The Virus as Carnival (OPINION)

Mar 25, 2020
10:50 AM

Translated by Amelia Frank-Vitale

SAN SALVADOR, El Salvador — Since the Spanish influenza, the world hasn’t been like this: an enemy floating in the air, sticking itself to things, getting into us, leaving us bedridden, threatening to take away our loved ones.

As of this morning, COVID-19, or the coronavirus, has killed more than 19,000 people. We don’t know how many people it has infected, but it’s easily in the high hundreds of thousands—very likely more than what it being reported right now.

It has made most countries shut down flights and quarantine their populations through some version of “stay at home” orders. Certainly, a terrible evil hovers above us. But this is a strange evil—it doesn’t seem to understand the way things work around here.

This virus hasn’t followed the pattern of cholera, dengue, or malaria. It didn’t kill first, or nearly exclusively, the most marginalized. It didn’t begin in the shantytowns of Kenya, the favelas of Brazil, or the Rivera Hernández neighborhood of Honduras. It began in the guts of the world’s most formidable economic power. From there it spread to Europe. To prosperous and “modern” Europe.

Here in Latin America, for the first time in about 500 years, we don’t automatically trust those coming from the other side of the ocean. Suddenly, it is risky to be around the middle and upper classes. In El Salvador, and throughout the region, the poor cover their mouths, keep their distance, and avoid shaking hands with the wealthy. It is those who travel, those who can travel, whose presence causes concern. In Uruguay, for example, the virus stowed away on a fashion designer who flew home from Spain and infected dozens at a social event in Montevideo’s exclusive neighborhood of Carrasco. Now, for the first time, we are the suspicious ones, asking questions of those who are coming to our region.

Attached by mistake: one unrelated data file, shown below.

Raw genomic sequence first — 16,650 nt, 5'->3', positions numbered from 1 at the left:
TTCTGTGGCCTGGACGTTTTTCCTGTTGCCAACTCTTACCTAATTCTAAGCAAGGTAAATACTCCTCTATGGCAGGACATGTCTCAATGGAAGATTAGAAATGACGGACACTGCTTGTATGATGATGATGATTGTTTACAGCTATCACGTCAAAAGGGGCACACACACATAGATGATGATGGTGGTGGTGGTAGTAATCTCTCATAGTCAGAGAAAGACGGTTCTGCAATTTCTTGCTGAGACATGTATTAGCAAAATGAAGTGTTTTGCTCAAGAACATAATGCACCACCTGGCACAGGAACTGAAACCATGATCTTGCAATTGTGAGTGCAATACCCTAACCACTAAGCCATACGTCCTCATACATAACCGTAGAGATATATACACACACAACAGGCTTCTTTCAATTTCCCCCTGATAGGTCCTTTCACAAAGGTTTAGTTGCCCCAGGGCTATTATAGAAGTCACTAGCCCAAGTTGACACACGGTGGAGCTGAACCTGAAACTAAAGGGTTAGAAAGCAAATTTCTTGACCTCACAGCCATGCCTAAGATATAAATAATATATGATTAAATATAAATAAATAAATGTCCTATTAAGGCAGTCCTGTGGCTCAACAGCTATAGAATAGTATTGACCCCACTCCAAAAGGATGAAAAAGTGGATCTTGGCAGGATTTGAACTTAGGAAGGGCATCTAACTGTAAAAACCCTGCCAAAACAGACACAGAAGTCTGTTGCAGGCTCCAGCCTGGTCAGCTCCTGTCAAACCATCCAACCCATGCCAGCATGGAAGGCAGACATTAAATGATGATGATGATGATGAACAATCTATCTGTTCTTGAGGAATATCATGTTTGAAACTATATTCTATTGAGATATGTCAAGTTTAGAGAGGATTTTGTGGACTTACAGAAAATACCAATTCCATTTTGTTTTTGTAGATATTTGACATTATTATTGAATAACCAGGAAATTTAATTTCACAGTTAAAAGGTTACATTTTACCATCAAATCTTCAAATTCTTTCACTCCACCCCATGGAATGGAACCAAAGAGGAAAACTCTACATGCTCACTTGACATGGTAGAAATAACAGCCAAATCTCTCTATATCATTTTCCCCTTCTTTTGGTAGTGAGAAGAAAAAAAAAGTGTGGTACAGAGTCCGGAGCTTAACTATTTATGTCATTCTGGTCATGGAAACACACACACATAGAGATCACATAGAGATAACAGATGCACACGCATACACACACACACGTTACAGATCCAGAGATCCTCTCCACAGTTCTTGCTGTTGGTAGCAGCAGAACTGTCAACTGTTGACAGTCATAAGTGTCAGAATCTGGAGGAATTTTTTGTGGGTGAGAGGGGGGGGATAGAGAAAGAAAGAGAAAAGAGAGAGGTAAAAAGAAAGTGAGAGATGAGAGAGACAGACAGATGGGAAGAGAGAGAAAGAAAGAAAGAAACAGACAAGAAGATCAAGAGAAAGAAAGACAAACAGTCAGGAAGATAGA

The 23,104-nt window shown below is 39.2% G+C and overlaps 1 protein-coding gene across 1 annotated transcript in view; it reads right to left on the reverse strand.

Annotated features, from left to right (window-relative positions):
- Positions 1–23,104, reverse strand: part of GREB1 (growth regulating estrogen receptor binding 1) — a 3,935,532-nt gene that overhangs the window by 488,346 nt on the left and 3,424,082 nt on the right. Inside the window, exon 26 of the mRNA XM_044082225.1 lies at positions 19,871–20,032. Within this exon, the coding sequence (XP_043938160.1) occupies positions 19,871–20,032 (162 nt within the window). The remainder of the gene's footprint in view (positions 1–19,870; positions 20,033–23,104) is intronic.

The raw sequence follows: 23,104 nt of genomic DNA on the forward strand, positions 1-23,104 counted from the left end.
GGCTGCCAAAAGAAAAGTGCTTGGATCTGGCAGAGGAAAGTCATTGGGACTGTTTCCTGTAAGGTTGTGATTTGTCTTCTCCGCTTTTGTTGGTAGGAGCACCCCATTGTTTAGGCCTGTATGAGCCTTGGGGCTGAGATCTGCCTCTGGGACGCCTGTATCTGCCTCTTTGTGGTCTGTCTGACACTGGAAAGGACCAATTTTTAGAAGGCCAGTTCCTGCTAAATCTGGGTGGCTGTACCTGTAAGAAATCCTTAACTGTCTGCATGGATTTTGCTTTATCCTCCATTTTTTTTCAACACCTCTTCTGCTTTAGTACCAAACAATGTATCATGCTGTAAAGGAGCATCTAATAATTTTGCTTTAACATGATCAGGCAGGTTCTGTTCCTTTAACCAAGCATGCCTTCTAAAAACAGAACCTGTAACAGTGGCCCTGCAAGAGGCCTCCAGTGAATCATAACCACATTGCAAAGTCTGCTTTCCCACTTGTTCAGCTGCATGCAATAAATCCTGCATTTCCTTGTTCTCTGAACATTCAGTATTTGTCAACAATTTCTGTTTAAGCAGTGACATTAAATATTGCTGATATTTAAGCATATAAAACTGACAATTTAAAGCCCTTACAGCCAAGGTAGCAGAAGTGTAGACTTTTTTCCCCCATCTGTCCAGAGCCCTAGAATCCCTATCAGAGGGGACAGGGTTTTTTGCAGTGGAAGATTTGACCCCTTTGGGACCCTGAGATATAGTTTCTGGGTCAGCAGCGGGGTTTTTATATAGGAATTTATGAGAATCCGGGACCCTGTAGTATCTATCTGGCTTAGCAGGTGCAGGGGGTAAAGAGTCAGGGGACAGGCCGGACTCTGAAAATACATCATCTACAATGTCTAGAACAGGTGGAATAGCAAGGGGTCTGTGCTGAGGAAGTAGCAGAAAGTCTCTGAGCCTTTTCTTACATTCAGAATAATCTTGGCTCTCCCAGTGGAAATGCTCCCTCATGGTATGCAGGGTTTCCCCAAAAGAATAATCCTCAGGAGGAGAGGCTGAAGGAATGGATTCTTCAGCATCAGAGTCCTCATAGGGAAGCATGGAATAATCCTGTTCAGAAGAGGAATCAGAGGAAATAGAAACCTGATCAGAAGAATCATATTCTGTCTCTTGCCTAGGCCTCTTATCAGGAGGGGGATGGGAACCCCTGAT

On March 8, Salvadoran president Nayib Bukele prohibited Italians and Germans from the country. This is without precedent. The next evening, he added Spaniards. Salvadorans returning from these countries were made to go through improvised quarantine spaces (where they still remain).

These are not the first shelters built for catastrophic situations. During earthquakes and violent tropical storms, temporary shelters are often built. They are usually uncomfortable places, improvised in schools or community centers. The flimsy cots or bare mattresses are usually filled by single mothers, the elderly homeless, farmers without a harvest, the 30% of the population who live on less than $5 a day and cannot “budget” for emergencies. Not this time. This time, people arrive at these shelters with suitcases and face masks, wearing the clothes that are “in” this season, and demanding that the state provide them with food and quality care. They look like penguins in the desert. These shelters haven’t ever been for them, and this virus doesn’t understand anything.

On March 15, something historic happened in El Salvador. Nobody paid much attention, but it was extraordinary. El Salvador closed its borders to everyone, including the United States. The government of the smallest country in the Americas —whose population spills out, in a torrential flow, towards the borders of the north, filtering through rivers and deserts and tunnels, dying on rafts and freezing in the “icebox” cells when they are detained— refused entrance to U.S. citizens. Just a month ago the possibility that something like this would happen was unthinkable. Yet now, Guatemala, Honduras, and Ecuador have followed suit. The virus definitely doesn’t know anything about history, or walls, or deportations. It doesn’t understand that borders close there, not here.